By helping coordinate resources and schedules over the years, Kuchar effectively raised a team of Honor Flight experts so well that he can transition out of medical coordination and let paramedics take over.

Kuchar leaves behind more than that. While not officially a tour guide, he treats any nearby passengers with trivia and insight about each destination.

Even as the day wound down and people grew tired from a full day of travel, Kuchar would perk up at every corner to share a tidbit about the sights whizzing by the bus. Every shared piece was as heartfelt as the last, and Kuchar made the most of his last venture to the nation’s capital with a troop of veterans with him.

As the bus left the National Mall, Kuchar shared about himself with no more monuments to describe. His personal photo album is full of explorations in Russia, weeklong hikes in Scotland and intricate crafts made on his personal time for friends and family.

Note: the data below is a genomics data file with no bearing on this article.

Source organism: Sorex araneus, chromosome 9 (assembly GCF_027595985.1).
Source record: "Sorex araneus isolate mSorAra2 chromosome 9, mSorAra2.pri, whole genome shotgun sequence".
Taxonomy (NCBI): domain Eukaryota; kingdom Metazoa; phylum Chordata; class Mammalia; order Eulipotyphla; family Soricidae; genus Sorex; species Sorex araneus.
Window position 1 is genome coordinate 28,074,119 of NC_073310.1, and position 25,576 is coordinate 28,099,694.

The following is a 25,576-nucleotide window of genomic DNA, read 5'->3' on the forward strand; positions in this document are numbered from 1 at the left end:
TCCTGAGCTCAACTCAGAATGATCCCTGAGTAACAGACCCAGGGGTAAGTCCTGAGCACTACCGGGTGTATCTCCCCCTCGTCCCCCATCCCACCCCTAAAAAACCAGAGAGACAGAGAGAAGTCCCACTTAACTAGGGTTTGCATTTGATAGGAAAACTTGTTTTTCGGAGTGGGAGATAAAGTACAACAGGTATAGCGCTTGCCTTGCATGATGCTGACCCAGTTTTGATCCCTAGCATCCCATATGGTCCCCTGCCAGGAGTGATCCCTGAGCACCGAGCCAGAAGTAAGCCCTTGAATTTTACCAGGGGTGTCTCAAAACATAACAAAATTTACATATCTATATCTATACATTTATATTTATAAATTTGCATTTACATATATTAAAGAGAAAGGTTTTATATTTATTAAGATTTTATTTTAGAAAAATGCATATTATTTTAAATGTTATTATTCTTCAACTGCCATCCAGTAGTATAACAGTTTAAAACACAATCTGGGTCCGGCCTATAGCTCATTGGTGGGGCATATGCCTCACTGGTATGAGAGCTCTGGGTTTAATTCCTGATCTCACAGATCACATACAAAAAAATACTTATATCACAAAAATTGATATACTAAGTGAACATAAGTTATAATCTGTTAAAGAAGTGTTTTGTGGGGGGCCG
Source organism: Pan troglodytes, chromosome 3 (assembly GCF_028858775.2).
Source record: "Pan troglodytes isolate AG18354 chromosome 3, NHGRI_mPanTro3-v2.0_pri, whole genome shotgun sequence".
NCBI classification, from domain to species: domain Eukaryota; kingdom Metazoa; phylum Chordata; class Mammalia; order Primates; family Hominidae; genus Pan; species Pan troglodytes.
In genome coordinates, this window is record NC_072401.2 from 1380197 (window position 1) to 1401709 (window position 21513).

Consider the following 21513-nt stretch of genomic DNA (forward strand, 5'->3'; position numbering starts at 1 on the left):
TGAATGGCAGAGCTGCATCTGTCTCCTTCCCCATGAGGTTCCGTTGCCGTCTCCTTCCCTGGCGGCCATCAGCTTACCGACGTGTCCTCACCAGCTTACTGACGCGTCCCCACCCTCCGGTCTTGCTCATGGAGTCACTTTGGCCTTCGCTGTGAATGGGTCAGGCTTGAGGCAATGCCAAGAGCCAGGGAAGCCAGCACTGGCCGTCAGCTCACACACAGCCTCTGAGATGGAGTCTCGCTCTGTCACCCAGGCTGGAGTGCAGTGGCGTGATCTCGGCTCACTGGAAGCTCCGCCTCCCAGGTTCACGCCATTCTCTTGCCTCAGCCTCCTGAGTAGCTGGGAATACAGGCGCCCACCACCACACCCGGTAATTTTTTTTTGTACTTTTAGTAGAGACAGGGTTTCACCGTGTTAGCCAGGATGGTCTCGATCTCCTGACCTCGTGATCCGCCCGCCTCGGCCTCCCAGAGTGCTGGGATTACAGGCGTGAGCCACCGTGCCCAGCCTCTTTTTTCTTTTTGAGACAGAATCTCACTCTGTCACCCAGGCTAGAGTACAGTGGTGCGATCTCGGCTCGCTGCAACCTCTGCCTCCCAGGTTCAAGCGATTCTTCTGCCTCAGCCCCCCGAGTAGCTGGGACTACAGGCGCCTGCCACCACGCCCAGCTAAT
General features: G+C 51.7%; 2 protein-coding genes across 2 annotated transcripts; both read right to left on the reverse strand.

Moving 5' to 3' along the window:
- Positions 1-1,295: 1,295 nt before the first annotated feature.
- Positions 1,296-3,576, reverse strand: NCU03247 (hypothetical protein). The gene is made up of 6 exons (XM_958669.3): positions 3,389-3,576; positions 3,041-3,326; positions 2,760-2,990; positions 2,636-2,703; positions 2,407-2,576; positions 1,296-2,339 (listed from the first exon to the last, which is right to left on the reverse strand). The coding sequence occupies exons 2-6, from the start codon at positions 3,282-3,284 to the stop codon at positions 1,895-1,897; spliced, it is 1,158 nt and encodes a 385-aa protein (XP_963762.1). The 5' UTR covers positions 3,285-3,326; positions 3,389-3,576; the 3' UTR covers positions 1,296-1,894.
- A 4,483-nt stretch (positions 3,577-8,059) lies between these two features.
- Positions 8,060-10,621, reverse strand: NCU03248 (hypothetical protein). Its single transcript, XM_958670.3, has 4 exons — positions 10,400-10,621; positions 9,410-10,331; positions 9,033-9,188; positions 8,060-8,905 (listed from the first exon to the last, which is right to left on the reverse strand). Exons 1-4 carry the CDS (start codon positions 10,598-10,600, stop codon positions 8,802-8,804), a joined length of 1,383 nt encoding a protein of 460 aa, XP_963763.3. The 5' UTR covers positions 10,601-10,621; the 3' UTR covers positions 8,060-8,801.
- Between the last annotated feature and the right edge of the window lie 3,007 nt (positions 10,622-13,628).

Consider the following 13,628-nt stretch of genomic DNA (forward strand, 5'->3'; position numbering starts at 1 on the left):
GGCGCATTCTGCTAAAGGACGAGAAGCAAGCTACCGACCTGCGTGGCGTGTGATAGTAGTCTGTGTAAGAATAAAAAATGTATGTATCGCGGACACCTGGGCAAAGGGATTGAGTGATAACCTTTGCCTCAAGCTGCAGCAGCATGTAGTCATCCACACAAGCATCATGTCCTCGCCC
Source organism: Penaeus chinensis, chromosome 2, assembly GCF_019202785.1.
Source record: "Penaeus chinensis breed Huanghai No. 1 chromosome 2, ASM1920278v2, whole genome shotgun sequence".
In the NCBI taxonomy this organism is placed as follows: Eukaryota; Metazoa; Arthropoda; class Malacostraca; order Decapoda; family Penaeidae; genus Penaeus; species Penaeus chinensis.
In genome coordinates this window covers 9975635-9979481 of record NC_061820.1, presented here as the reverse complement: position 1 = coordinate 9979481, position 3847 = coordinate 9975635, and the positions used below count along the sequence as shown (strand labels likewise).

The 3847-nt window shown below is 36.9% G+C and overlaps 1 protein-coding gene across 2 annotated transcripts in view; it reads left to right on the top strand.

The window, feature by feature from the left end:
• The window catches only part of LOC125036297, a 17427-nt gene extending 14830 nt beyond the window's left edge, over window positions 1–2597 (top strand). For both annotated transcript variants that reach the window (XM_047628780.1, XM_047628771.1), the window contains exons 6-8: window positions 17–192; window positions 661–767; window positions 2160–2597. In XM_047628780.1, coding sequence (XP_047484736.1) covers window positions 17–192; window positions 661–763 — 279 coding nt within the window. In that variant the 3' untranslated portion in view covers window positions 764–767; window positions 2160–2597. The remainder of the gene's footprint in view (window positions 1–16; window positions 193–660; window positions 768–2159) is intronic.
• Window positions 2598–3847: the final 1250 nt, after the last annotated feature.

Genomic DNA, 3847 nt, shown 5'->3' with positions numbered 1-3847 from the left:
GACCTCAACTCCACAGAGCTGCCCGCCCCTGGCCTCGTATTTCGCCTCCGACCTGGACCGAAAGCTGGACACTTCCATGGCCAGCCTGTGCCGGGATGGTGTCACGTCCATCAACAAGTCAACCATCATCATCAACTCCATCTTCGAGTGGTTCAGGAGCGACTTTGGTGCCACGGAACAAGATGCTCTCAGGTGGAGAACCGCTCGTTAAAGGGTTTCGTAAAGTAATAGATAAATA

For his last flight, Kuchar got the spotlight for a brief moment on the plane ride home but was quick to turn the attention back to stars of the show. The happiness he derived from more than a decade of flying veterans brought him all the satisfaction he needed to leave the flying behind.

The veterans will reconvene to see their new friends again for a breakfast banquet in July. Many will likely bring their new challenge coins awarded to them on the flight home, a new addition to the many traditions of the Honor Flights.

The next Freedom Honor Flight will take off Sept. 21.

(c)2024 the La Crosse Tribune (La Crosse, Wis.)